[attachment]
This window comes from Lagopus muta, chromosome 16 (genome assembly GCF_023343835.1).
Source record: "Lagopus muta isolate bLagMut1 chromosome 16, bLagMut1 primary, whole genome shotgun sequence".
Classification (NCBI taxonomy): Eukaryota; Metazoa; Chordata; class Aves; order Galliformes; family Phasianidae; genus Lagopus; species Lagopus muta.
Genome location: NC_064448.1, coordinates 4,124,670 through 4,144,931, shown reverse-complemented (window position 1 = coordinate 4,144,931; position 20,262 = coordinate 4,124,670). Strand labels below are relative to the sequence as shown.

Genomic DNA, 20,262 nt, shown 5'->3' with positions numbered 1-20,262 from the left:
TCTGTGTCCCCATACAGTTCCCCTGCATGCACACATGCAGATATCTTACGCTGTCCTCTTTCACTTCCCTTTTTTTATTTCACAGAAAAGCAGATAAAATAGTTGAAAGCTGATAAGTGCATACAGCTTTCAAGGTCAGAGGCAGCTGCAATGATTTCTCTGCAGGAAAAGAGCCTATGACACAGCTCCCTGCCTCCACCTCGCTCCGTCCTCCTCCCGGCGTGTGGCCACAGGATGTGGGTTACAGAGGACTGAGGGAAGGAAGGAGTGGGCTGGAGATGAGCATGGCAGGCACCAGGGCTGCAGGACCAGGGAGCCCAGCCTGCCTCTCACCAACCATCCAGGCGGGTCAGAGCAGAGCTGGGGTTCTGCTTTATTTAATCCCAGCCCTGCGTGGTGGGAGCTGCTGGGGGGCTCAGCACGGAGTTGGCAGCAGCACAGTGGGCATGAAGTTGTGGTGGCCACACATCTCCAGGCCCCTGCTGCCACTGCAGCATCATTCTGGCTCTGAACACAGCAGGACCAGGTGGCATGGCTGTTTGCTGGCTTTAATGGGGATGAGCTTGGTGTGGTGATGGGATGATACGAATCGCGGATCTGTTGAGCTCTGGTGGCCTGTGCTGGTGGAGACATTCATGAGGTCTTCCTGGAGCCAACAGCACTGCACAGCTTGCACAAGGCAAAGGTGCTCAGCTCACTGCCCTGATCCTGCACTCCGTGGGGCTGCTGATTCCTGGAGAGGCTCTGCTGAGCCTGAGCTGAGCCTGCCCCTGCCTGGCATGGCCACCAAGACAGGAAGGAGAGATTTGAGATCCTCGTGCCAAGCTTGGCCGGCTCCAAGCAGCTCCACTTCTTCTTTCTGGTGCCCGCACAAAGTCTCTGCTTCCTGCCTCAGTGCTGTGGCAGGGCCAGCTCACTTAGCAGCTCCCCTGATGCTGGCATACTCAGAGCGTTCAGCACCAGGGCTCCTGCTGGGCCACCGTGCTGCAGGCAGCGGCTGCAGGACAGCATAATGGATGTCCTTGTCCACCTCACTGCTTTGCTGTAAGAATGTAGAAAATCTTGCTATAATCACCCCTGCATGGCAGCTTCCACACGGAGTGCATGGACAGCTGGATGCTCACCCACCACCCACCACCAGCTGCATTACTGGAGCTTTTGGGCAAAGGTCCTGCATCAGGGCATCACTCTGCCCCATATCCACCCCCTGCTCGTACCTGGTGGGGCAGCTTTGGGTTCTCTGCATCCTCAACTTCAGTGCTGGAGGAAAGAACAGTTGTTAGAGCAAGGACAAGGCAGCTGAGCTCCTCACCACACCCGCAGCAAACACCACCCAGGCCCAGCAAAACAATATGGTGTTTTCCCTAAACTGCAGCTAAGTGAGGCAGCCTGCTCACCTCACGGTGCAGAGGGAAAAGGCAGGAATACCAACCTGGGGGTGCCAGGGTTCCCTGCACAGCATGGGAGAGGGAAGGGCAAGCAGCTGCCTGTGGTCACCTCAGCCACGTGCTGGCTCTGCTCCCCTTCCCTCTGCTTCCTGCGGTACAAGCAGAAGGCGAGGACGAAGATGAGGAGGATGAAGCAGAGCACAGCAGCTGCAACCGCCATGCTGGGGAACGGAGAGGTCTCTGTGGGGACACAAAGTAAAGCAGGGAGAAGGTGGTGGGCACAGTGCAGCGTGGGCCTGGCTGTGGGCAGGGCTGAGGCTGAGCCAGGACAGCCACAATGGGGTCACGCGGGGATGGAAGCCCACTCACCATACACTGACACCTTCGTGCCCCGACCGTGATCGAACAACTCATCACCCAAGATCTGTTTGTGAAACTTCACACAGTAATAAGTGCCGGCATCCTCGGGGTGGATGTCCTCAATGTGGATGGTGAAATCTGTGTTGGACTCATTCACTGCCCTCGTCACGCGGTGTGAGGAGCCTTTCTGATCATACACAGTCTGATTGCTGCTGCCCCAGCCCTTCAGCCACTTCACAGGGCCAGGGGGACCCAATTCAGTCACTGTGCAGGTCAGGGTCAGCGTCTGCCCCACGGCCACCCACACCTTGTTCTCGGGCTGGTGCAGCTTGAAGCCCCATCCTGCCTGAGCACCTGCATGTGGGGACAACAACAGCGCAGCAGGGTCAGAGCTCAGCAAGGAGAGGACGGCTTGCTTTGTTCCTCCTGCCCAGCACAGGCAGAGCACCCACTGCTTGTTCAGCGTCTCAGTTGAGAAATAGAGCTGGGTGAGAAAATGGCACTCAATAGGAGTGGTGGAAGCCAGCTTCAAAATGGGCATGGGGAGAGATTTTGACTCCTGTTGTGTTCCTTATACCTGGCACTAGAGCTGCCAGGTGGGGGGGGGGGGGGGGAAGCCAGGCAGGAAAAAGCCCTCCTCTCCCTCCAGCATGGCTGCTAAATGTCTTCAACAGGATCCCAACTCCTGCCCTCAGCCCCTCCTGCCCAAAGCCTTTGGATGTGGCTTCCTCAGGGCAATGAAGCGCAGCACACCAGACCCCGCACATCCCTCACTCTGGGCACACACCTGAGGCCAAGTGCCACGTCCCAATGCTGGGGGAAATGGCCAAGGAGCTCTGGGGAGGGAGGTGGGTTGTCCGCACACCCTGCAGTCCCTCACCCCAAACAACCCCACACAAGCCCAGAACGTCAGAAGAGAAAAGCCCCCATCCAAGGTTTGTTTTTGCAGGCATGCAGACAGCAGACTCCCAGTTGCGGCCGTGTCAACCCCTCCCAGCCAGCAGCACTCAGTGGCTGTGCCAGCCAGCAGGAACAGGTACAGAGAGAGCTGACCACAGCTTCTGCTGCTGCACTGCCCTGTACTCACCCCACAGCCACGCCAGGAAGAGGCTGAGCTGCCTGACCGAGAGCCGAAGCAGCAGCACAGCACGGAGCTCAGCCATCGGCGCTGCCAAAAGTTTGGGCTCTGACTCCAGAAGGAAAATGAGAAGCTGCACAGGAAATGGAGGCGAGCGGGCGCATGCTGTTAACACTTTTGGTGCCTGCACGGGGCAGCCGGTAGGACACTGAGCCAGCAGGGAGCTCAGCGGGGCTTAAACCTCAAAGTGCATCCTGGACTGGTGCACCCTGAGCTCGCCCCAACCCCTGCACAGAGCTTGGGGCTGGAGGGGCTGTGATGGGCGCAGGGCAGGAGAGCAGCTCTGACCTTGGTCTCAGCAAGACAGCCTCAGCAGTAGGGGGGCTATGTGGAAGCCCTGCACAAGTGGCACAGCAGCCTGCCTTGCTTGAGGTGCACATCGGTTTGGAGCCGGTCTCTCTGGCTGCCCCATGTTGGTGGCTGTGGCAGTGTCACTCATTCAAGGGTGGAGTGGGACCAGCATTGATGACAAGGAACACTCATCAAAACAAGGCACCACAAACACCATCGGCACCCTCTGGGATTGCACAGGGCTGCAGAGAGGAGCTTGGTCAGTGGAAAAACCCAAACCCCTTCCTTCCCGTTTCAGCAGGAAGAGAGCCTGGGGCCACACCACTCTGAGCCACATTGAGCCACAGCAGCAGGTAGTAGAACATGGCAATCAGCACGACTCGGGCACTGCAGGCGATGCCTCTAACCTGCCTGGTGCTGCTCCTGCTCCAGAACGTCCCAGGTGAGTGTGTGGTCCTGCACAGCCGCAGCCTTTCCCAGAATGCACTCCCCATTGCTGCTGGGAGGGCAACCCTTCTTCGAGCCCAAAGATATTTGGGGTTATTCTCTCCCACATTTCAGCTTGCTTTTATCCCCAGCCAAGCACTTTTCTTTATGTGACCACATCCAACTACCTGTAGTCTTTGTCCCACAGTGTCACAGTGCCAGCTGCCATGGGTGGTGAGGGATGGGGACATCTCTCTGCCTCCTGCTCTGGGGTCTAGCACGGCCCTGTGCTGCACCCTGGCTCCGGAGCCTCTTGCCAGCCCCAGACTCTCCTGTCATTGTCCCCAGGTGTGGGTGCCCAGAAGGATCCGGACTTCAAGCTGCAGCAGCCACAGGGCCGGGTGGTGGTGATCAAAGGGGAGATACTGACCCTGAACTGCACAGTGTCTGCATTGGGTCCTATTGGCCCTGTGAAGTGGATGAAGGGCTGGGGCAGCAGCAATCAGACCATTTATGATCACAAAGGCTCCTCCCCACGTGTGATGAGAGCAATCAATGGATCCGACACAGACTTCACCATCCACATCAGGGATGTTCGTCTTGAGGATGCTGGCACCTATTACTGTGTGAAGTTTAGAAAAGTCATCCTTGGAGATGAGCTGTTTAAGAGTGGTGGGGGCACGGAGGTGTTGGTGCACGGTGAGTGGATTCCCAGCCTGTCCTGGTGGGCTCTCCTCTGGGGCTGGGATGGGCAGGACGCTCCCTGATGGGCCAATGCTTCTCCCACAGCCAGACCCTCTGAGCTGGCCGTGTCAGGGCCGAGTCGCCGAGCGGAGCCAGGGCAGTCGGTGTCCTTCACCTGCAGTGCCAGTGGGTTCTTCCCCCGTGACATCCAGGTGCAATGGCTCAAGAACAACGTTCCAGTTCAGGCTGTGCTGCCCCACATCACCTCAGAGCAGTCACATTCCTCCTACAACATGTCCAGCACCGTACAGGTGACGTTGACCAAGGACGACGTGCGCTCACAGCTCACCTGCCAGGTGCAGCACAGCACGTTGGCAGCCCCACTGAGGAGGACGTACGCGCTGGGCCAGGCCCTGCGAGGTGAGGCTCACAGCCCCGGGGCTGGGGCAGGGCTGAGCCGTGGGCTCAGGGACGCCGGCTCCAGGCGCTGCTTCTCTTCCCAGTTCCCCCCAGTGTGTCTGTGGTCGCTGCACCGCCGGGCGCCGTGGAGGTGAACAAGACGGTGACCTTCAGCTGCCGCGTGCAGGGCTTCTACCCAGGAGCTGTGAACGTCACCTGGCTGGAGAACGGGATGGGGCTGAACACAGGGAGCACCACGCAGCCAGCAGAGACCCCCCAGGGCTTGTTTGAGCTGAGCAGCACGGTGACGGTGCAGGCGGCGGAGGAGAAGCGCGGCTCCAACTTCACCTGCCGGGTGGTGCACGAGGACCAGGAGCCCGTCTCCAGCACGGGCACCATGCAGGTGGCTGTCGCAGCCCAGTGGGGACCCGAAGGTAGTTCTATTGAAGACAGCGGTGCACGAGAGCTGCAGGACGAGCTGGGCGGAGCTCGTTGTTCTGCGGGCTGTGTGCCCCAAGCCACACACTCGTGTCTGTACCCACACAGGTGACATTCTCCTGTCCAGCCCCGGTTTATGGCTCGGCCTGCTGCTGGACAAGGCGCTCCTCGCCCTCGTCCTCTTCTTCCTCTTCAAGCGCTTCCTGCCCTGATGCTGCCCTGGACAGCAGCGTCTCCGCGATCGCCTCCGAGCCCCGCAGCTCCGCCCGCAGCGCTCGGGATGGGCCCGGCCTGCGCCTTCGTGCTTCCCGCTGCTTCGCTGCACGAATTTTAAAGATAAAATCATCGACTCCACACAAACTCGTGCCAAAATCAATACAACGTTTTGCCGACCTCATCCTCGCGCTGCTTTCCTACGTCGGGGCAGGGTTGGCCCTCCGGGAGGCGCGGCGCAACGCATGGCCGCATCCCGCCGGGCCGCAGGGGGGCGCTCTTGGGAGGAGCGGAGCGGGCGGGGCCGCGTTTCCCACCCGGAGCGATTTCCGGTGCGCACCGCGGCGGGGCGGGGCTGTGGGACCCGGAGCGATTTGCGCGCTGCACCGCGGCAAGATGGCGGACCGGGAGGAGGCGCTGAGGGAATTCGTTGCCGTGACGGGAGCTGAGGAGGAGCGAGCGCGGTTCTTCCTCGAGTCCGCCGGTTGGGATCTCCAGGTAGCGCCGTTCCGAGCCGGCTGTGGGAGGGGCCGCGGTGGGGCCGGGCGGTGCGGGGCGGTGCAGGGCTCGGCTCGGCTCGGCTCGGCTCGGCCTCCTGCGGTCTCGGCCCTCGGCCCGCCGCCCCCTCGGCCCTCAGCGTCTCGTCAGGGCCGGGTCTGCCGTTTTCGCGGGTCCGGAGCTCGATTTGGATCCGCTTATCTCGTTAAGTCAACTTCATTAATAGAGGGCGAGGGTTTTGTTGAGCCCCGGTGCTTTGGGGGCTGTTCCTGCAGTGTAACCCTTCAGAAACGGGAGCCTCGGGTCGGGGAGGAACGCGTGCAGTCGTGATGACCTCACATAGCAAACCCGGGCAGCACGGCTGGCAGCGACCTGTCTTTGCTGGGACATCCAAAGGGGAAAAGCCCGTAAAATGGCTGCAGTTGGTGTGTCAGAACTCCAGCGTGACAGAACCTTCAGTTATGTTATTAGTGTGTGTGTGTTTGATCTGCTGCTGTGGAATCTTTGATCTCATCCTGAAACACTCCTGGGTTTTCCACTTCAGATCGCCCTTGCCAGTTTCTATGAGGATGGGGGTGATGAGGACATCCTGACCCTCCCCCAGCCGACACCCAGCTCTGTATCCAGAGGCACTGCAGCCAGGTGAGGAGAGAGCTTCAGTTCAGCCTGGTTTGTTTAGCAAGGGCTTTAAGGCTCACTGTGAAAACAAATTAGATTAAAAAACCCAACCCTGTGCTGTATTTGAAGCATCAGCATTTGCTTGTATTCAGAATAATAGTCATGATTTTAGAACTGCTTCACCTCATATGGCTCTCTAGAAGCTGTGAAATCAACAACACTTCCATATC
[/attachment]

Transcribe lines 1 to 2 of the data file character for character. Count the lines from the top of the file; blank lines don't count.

This window comes from Lagopus muta, chromosome 16 (genome assembly GCF_023343835.1).
Source record: "Lagopus muta isolate bLagMut1 chromosome 16, bLagMut1 primary, whole genome shotgun sequence".